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were, leaving the world, and sweetly betaking himself to God, as his sure friend, and finding sweet complacence in God; though he be indeed in a mistake, concerning that which he thought was agreeable to God's will.

As I have before shewn that the exercise of a truly good affection, may be the occasion of error, and may indirectly incline a person to do that which is wrong; so on the other hand, error, or a doing that which is wrong, may be an occasion of the exercise of a truly good affection. The reason of it is this, that however all exercises of grace be from the Spirit of God, yet the Spirit of God dwells and acts in the hearts of saints, in some measure after the manner of a vital, natural principle, a principle of new nature in them; whose exercises are excited by means, in some measure as other natural principles are. Though grace be not in the saints, as a mere natural principle, but as a sovereign agent, and so its exercises are not tied to means, by an immutable law of nature, as in mere natural principles; yet God has so constituted that grace should dwell so in the hearts of the saints, that its exercises should have some degree of connexion with means, after the manner of a principle of nature.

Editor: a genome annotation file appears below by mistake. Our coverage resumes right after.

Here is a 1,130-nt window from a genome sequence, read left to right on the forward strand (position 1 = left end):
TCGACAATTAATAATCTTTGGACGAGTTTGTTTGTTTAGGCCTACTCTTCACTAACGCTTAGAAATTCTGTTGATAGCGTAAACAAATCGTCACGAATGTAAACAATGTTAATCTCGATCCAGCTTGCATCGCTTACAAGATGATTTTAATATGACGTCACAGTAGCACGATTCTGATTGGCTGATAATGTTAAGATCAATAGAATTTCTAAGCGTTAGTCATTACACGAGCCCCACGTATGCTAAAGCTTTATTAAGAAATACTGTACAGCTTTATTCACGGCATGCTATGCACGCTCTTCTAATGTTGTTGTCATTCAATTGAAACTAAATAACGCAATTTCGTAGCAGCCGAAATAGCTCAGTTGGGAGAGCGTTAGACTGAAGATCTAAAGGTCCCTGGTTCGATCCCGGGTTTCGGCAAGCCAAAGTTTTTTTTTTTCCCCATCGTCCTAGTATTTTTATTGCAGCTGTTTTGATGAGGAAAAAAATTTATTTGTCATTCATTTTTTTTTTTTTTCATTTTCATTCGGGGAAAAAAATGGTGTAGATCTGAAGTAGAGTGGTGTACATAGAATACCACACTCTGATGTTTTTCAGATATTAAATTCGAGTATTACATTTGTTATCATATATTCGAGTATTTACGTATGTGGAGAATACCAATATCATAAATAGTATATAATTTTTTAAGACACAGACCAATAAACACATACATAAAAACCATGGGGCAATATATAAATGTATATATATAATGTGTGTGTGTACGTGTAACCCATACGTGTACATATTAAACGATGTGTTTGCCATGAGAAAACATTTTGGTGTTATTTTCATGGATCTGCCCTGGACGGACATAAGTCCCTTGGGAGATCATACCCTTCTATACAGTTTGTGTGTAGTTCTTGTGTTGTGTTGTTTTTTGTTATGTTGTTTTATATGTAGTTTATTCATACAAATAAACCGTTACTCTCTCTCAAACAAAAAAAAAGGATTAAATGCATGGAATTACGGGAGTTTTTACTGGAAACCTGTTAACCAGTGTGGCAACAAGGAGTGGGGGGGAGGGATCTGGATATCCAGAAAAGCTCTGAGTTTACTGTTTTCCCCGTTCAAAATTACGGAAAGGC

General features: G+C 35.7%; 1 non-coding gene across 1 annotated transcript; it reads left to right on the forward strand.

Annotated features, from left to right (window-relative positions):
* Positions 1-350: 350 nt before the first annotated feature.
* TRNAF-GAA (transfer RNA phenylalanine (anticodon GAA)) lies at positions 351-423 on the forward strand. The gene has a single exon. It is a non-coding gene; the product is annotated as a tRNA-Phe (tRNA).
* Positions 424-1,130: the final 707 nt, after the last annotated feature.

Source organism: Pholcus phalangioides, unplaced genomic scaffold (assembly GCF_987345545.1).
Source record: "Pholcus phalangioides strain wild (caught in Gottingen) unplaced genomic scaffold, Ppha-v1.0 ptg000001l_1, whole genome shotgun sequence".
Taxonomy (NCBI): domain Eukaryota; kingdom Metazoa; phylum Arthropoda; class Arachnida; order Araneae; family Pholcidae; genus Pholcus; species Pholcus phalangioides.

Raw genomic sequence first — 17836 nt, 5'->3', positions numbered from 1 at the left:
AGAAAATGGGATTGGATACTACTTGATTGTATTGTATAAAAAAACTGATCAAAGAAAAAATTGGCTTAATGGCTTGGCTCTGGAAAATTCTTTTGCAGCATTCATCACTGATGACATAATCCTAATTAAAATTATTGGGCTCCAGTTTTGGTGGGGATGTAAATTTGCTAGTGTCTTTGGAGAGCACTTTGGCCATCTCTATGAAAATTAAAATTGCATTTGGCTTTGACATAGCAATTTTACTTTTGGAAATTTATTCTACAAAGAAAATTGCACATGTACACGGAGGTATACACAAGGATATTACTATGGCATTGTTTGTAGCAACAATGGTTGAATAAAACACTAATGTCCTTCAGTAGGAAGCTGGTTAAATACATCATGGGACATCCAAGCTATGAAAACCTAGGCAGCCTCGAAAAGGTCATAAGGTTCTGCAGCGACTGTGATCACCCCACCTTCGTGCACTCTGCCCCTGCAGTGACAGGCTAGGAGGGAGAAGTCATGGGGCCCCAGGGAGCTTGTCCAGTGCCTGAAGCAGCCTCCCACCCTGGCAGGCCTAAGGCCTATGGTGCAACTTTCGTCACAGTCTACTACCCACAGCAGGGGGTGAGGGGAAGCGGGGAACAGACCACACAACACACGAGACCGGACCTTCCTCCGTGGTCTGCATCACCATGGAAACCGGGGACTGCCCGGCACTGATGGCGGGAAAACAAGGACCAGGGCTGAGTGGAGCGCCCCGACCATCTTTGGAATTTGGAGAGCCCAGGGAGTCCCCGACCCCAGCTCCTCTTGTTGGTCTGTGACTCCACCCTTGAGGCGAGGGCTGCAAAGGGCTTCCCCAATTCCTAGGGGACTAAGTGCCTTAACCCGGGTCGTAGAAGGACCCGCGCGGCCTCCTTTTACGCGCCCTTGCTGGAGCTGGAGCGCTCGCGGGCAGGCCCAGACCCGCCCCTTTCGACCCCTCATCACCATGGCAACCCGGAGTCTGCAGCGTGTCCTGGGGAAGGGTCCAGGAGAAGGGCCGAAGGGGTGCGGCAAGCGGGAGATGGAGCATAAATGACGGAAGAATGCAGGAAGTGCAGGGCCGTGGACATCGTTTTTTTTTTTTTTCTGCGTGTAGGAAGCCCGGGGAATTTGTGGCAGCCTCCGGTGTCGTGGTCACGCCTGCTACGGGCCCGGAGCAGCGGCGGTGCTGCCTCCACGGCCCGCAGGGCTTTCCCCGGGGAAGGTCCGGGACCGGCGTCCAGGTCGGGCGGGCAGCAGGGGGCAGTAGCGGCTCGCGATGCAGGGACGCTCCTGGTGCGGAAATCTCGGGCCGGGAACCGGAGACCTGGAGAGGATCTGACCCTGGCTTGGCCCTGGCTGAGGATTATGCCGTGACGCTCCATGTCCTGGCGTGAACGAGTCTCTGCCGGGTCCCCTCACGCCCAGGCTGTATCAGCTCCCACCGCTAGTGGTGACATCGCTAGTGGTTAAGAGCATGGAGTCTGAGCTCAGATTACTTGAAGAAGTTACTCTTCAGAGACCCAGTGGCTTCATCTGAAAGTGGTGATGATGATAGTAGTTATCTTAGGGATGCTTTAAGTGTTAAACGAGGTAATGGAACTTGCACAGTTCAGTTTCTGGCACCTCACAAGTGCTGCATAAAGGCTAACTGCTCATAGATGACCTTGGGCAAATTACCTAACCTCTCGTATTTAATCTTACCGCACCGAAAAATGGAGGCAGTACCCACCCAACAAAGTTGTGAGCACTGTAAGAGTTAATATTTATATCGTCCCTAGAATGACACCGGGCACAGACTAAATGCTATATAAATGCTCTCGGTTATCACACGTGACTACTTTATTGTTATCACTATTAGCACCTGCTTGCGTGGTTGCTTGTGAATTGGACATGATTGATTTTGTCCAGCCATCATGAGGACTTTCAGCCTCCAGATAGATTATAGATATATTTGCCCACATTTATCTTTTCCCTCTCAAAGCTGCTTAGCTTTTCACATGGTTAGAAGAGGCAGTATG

Another erroneous principle that there has been something of, and that has been an occasion of some mischief and confusion, is that external order in matters of religion, and use of the means of grace, is but little to be regarded. It is spoken lightly of, under the names of ceremonies and deal forms, &c. And is probably the more despised by some because their opposers insist so much upon it, and because they are so continually hearing from them the cry of disorder and confusion. It is objected against the importance of external order that God does not look at the outward form, he looks at the heart. But that is a weak argument against its importance, that true Godliness does not consist in it; for it may be equally made use of against all the outward means of grace whatsoever. True Godliness does not consist in ink and paper, but yet that would be a foolish objection against the importance of ink and paper in re